The problem with communication is that 1) it is a skill that we learn to devalue as engineers, and 2) investing in soft skills is a hard sell.
“If there’s one non-technical skill where the industry could do a better job of supporting engineers, it’s communication” Vijayashanker says. “But when companies are evaluating programs, they want to see the credibility — they want to see the ROI on what they’re paying for.” If you take a Swift course, at the end of it, your manager can expect you to know how to program in Swift.
“But,” she says, “if you say, ‘You know, I want to take this confident communicator course,’ the response is, ‘What the hell is that? Why can’t you just look at yourself in the mirror and give yourself some affirmations?’” It’s harder to quantify the effect a communication course will have on the team. The benefit just ins’t that visible.
“You have to walk them through it: ‘you know all those scrum meetings where we’re kind of scratching our heads, where we’re negotiating for whose going to build what, how we’re going to cut back?’” Vijayashanker says. “’Well, yeah, if we took this class, the team dynamics will change. We’ll be better at setting ground rules and negotiating.’”
“If you say, ‘I want to take this Confident Communicator course,’ the response is, ‘What the hell is that?’”
“I look forward to seeing more companies dedicate time and energy towards mentoring, and building their peoples’ soft skills,” Vijayashaker says. “Currently, we see far more invested in technical skills, because we believe this is what’s going to move the needle now.” And along with being less concrete, improving communication is a long-term effort.
Level-up your people
“Invest in communication training,” Vijayashanker says. “It will level-up your people — both in their personal lives and in their careers — and will elevate the performance of the company as a whole.“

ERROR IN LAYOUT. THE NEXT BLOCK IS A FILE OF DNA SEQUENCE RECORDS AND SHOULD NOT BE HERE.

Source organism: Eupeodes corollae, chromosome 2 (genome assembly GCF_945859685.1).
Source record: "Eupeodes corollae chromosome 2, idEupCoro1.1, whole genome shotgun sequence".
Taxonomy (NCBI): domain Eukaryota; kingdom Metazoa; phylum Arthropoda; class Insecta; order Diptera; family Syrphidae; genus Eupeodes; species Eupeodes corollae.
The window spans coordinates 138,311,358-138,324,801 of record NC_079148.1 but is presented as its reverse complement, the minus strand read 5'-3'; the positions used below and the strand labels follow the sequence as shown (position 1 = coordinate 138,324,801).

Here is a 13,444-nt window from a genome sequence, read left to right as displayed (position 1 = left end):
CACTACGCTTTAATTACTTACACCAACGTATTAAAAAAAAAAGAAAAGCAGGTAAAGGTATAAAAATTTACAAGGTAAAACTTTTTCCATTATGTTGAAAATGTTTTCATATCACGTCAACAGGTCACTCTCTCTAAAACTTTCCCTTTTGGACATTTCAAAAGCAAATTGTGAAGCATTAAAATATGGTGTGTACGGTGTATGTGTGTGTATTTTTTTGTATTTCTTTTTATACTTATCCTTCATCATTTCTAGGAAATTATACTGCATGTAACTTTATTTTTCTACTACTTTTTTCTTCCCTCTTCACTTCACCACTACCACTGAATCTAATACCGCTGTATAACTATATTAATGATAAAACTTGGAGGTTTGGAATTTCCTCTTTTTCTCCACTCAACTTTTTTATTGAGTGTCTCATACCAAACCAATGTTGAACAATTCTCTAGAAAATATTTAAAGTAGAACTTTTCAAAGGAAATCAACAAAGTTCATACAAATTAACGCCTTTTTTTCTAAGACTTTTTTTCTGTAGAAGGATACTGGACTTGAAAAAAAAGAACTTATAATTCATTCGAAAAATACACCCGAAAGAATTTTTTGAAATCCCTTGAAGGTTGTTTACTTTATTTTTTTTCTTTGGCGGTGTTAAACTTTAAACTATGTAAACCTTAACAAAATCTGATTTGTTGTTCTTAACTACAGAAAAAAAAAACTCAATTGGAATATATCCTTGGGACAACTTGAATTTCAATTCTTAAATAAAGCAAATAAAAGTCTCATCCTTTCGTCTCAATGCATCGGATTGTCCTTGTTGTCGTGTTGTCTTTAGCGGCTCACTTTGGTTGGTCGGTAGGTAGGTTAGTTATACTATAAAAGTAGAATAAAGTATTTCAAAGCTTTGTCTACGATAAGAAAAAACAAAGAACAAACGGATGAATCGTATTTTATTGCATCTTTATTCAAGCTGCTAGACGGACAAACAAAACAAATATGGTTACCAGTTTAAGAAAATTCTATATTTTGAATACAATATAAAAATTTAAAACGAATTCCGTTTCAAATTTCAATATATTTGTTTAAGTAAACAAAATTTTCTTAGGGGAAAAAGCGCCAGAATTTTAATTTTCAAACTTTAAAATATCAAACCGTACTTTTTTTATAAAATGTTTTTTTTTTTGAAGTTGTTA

Invest in communication training. It will level-up your people — both in their personal lives and in their careers — and will elevate the performance of the company as a whole.
When you invest in communication, you invest in leadership and a more engaged workplace. Vijayshanker offers two simple steps for getting started:
1. Cultivate an environment where everyone feels welcome to speak up
“A lot of engineers, for whatever reason, have gotten shot down in the past, or they’re junior enough to feel like it’s not their place to chime in. So, to facilitate communication, you need to create an environment where people feel encouraged to pipe up.”
Besides, the benefits of working to build this kind of trust in teams are numerous. You begin to hear new ideas you wouldn’t have otherwise heard before, and you empower individuals to speak up immediately when they notice something is off.
To cultivate an environment where everyone feels welcome to speak up, think about the processes and culture you have in place, and —
2. Give people the skill to be able to do so
“You have to explain to them, ‘Hey, this is what it means to be concise. This is what it means to prepare. This is kind of what stakeholders are looking for. This is how you communicate with other teams or customers,’” Vijayashaker says.
She also offers a handy list of reads as a starting point for you to begin dedicating time towards honing your skill, and helping your team improve theirs:
- The book she wrote: Present! A Techie’s Guide to Public Speaking
- Confessions of a Public Speaker, by Scott Berkun
- Slide:ology: The Art and Science of Creating Great Presentations, by Nancy Duarte
- Presentation Zen, by Garr Reynolds
- Demystifying Public Speaking, by Lara Hogan
There’s enough books, mentors, conferences, and courses to be overwhelmed, but Vijayashanker says any resource on communication, public speaking and presentation, or interpersonal skills, will be more than worth the investment. “Each one — each book, each mentor, conference, or course — takes a unique approach. I don’t think I’ve ever experienced one where I didn’t get something out of it.”
Dive right in, and you’ll be taking the first step to weather-proofing your team.